Baldwin Locomotives (BLW), By Schiffer Publishing Ltd.
If you have a great interest in steam locomotives and the history of
Baldwin Locomotive Works (whose reporting marks were BLW) then you may very much want to consider a copy
of Baldwin Locomotives by Schiffer Publishing Ltd. This is not a
typical book in the sense that it reads like a story or details a
certain subject. Instead, it is primarily filled with technical data
and related information covering many of Baldwin's steam locomotives it
was constructing at around the turn of the 20th century such as 2-6-0
Moguls, 4-6-0 Ten Wheelers, 2-6-2 Prairies, and other wheel
arrangements. Also included are some of foreign designs
such as Double-Enders. Additionally, the book offers dated papers
released around the same time from such notable names as Cornelius
"Commodore" Vanderbilt and S.M. Vauclain that discuss various subjects
relating to the latest steam designs and how particular components had advanced through that time including the firebox and main boiler.
Baldwin Locomotives begins with no introduction or preface.
Instead, it opens with a simple paragraph from Baldwin itself describing
what you will see and read, which includes a catalog-like format of
steam locomotive designs that it had constructed up through roughly
1901. To get an idea of this, when you turn to page five you will see a
drawing of a 2-8-0 Consolidation
design built for the Victorian Railways of Australia and its
specifications including such things as its firebox specs, driving
wheels, tender size, weight, wheel base, gauge, what type of service it
was intended to see, and so forth. It continues on here by looking at
several other Ten Wheelers, Consolidations, Moguls, and standard
switchers. You will also read about the odd Double-Enders built for
both domestic and commercial uses.
Beginning on page 34 the catalog goes into more detail about the Double-Ender. It begins with general specifications such as those mentioned above with a photo of one built for the McCloud River Railroad of California. It also provides a basic description of the locomotive along with how it operates. Other details include its reverse lever mechanism, cab setup, fuel, and the design's advantages. Moving on to page 59 the book presents the first of several historic papers. This one was written by the Commodore himself and dated to January 8, 1901 when it was presented to the American Society of Mechanical Engineers. While the paper is quite long it essentially describes the history of the boiler and how its technologies had changed up to that time such as the development of the Belpaire Boiler and Wootten Firebox.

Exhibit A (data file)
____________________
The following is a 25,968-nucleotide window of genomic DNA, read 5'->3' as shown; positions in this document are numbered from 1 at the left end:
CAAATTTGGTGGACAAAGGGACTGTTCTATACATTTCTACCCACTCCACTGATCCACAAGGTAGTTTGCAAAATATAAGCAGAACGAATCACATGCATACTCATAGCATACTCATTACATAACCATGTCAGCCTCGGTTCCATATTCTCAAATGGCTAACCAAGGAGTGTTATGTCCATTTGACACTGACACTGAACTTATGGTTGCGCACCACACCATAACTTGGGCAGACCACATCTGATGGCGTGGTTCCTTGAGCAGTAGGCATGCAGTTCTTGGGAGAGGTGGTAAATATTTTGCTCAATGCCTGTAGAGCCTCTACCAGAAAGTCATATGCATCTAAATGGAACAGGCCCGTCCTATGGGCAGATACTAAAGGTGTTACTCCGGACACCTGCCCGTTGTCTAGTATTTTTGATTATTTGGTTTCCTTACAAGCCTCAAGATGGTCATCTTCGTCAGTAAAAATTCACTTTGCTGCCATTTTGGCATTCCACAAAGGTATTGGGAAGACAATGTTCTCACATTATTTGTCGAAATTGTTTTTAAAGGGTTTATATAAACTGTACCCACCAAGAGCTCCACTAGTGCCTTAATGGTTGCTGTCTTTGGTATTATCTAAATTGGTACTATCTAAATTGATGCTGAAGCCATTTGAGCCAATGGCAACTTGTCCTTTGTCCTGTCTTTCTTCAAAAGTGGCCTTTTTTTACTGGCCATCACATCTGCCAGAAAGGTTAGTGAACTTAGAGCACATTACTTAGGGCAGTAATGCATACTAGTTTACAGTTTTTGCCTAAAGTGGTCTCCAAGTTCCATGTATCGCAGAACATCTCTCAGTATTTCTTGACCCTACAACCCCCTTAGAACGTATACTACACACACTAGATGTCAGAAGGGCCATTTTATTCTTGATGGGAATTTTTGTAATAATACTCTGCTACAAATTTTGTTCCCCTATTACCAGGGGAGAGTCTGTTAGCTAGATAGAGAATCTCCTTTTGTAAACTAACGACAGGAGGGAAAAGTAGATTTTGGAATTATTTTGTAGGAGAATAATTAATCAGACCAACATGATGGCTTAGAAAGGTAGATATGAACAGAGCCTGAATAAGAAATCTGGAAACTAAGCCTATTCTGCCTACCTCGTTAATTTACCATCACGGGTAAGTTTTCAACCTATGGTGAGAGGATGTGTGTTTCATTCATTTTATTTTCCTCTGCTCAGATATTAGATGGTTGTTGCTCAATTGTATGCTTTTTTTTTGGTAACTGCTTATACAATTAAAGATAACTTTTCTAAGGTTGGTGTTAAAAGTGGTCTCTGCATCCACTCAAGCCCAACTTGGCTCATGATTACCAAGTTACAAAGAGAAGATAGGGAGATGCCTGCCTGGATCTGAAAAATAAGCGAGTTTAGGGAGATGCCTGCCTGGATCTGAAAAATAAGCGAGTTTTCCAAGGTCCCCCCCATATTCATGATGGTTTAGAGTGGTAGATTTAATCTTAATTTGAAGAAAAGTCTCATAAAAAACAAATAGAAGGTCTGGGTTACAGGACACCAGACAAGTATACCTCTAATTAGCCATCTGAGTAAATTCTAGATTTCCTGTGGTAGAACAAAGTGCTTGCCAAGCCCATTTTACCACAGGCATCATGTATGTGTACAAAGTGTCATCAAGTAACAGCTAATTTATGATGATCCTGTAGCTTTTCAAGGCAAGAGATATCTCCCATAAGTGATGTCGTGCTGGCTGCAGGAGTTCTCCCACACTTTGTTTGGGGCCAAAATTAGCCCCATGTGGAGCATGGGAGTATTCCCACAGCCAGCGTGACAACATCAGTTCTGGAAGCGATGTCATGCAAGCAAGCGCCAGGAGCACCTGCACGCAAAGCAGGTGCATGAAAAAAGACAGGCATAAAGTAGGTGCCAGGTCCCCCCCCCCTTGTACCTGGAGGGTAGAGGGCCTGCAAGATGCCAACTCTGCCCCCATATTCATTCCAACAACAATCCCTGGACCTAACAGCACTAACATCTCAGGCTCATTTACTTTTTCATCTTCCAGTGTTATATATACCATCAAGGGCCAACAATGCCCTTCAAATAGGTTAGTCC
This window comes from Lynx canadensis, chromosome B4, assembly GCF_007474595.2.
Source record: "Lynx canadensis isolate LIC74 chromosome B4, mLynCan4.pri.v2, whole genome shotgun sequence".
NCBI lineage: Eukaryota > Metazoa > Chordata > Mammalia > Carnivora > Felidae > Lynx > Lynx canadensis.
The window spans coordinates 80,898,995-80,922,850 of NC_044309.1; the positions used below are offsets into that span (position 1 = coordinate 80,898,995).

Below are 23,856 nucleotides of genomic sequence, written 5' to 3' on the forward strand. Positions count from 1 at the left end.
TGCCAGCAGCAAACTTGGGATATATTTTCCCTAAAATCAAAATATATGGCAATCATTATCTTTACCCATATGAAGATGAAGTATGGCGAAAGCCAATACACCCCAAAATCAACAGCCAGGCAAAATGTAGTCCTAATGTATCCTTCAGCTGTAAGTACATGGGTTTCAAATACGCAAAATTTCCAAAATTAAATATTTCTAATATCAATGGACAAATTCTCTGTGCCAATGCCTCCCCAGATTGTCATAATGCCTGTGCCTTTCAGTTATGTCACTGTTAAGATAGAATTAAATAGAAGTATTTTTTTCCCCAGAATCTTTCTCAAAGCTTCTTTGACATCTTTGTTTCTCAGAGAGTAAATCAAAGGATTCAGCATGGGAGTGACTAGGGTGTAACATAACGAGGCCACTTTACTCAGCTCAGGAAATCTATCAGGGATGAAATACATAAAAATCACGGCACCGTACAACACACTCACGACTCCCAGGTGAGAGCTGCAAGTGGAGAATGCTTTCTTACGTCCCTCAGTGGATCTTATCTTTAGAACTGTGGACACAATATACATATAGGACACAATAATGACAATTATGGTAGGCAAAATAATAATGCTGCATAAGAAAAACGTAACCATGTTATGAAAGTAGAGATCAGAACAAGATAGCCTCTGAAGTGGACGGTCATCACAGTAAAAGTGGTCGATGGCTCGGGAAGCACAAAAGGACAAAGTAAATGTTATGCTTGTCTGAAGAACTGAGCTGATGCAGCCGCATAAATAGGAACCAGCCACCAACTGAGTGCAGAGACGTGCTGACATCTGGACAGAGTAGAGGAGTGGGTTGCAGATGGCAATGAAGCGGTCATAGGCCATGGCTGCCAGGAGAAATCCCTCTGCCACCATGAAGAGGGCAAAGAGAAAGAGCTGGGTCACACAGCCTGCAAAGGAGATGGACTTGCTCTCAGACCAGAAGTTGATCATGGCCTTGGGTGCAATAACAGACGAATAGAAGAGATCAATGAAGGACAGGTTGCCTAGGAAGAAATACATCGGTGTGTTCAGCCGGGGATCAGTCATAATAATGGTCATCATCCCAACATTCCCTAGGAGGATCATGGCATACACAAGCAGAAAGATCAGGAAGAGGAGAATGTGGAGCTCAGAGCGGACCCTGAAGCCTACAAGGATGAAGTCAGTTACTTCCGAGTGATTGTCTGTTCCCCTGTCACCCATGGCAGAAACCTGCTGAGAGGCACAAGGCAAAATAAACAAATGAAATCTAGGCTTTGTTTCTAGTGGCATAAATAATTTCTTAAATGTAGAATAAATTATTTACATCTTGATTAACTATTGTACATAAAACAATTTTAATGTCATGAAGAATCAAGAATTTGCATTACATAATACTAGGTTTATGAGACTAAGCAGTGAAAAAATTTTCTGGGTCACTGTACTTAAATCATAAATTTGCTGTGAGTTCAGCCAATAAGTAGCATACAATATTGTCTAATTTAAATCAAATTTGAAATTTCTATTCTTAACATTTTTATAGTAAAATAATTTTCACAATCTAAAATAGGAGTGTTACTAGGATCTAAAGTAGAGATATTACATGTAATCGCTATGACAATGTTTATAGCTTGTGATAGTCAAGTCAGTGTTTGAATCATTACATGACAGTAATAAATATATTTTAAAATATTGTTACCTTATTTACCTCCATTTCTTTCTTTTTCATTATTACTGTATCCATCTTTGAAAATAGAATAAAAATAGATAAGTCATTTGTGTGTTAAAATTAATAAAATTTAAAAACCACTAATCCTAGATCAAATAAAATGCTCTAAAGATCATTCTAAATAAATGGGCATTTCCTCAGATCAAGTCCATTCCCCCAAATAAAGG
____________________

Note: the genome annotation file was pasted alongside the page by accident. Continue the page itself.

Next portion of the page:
The paper also presents many engineering drawings, which are also
featured throughout other areas of the book. As someone who only has a
general background and understanding of steamers and how they operate
much of the technical information presented is beyond my knowledge but
nonetheless interesting to see and read about. So, for those out there
who may be well versed on the steam locomotive you should find it all
quite enjoyable! After this there is another large block of BLW locomotive designs
such as a Lehigh Valley Camelback and several models built for foreign
countries such as Natal and New Zealand. As one area of the catalog
states, the reason so many railroads outside the United States purchased
locomotives from America was due to their overwhelming reliability but
were relatively cheap to buy.
On page 119 another paper is presented by Samuel M. Vauclain
to the New England Railroad Club in February, 1901. As an engineer, Mr.
Vauclain is well known for the development of the Vauclain compound
locomotive around 1900. The design was meant to have greater fuel
efficiency and lower water usage although constant design problems
precluded it from becoming regularly implemented into newly manufactured
locomotives. Essentially, his paper spoke of the overall history of
steam technology up through the early 20th century and the many wheel
arrangements that had been developed since the first Tom Thumbs, Rockets and others such as the 4-4-0 American, 2-8-0 Consolidation and 4-4-2 Atlantic.
In all Baldwin Locomotives is more than 300 pages in
length and a hardcover. Without becoming repetitive, much of the rest
of the book is presented in the same manner as has already been
mentioned; various BLW designs with papers discussing other subjects
such as the firebox, cylinders, and how the company actually
manufactured their locomotives at its plant in Philadelphia,
Pennsylvania along Broad and Spring Garden Streets. Just as a quick
note, however, this area of the book is rather fascinating for the
historic photos taken within the
plant showing early steamers under construction and how they were built.
For instance, the images present a new locomotive from a simple boiler
to its various stages of construction, and finally after it has left
the shop completed (in this case the design was a Camelback).
If you are looking for
a book about specifications related to BLW's early steam
locomotives from 1900 or earlier than you should definitely enjoy this
title from Schiffer Publishing's. However, just be aware that, as
mentioned above, it is almost entirely filled with technical data, aside
from the handful of papers on various subjects. For instance, if you
are an avid modeler, steam
locomotive aficionado, or simply want to learn a little more about the
history of the topic I would certainly recommend picking up the book. If
not, though, you may want to look for another title regarding BLW
steamers. In any event, you're interested in perhaps purchasing this
book please visit the link below which will take you to ordering information through Amazon.com, the trusted online shopping network.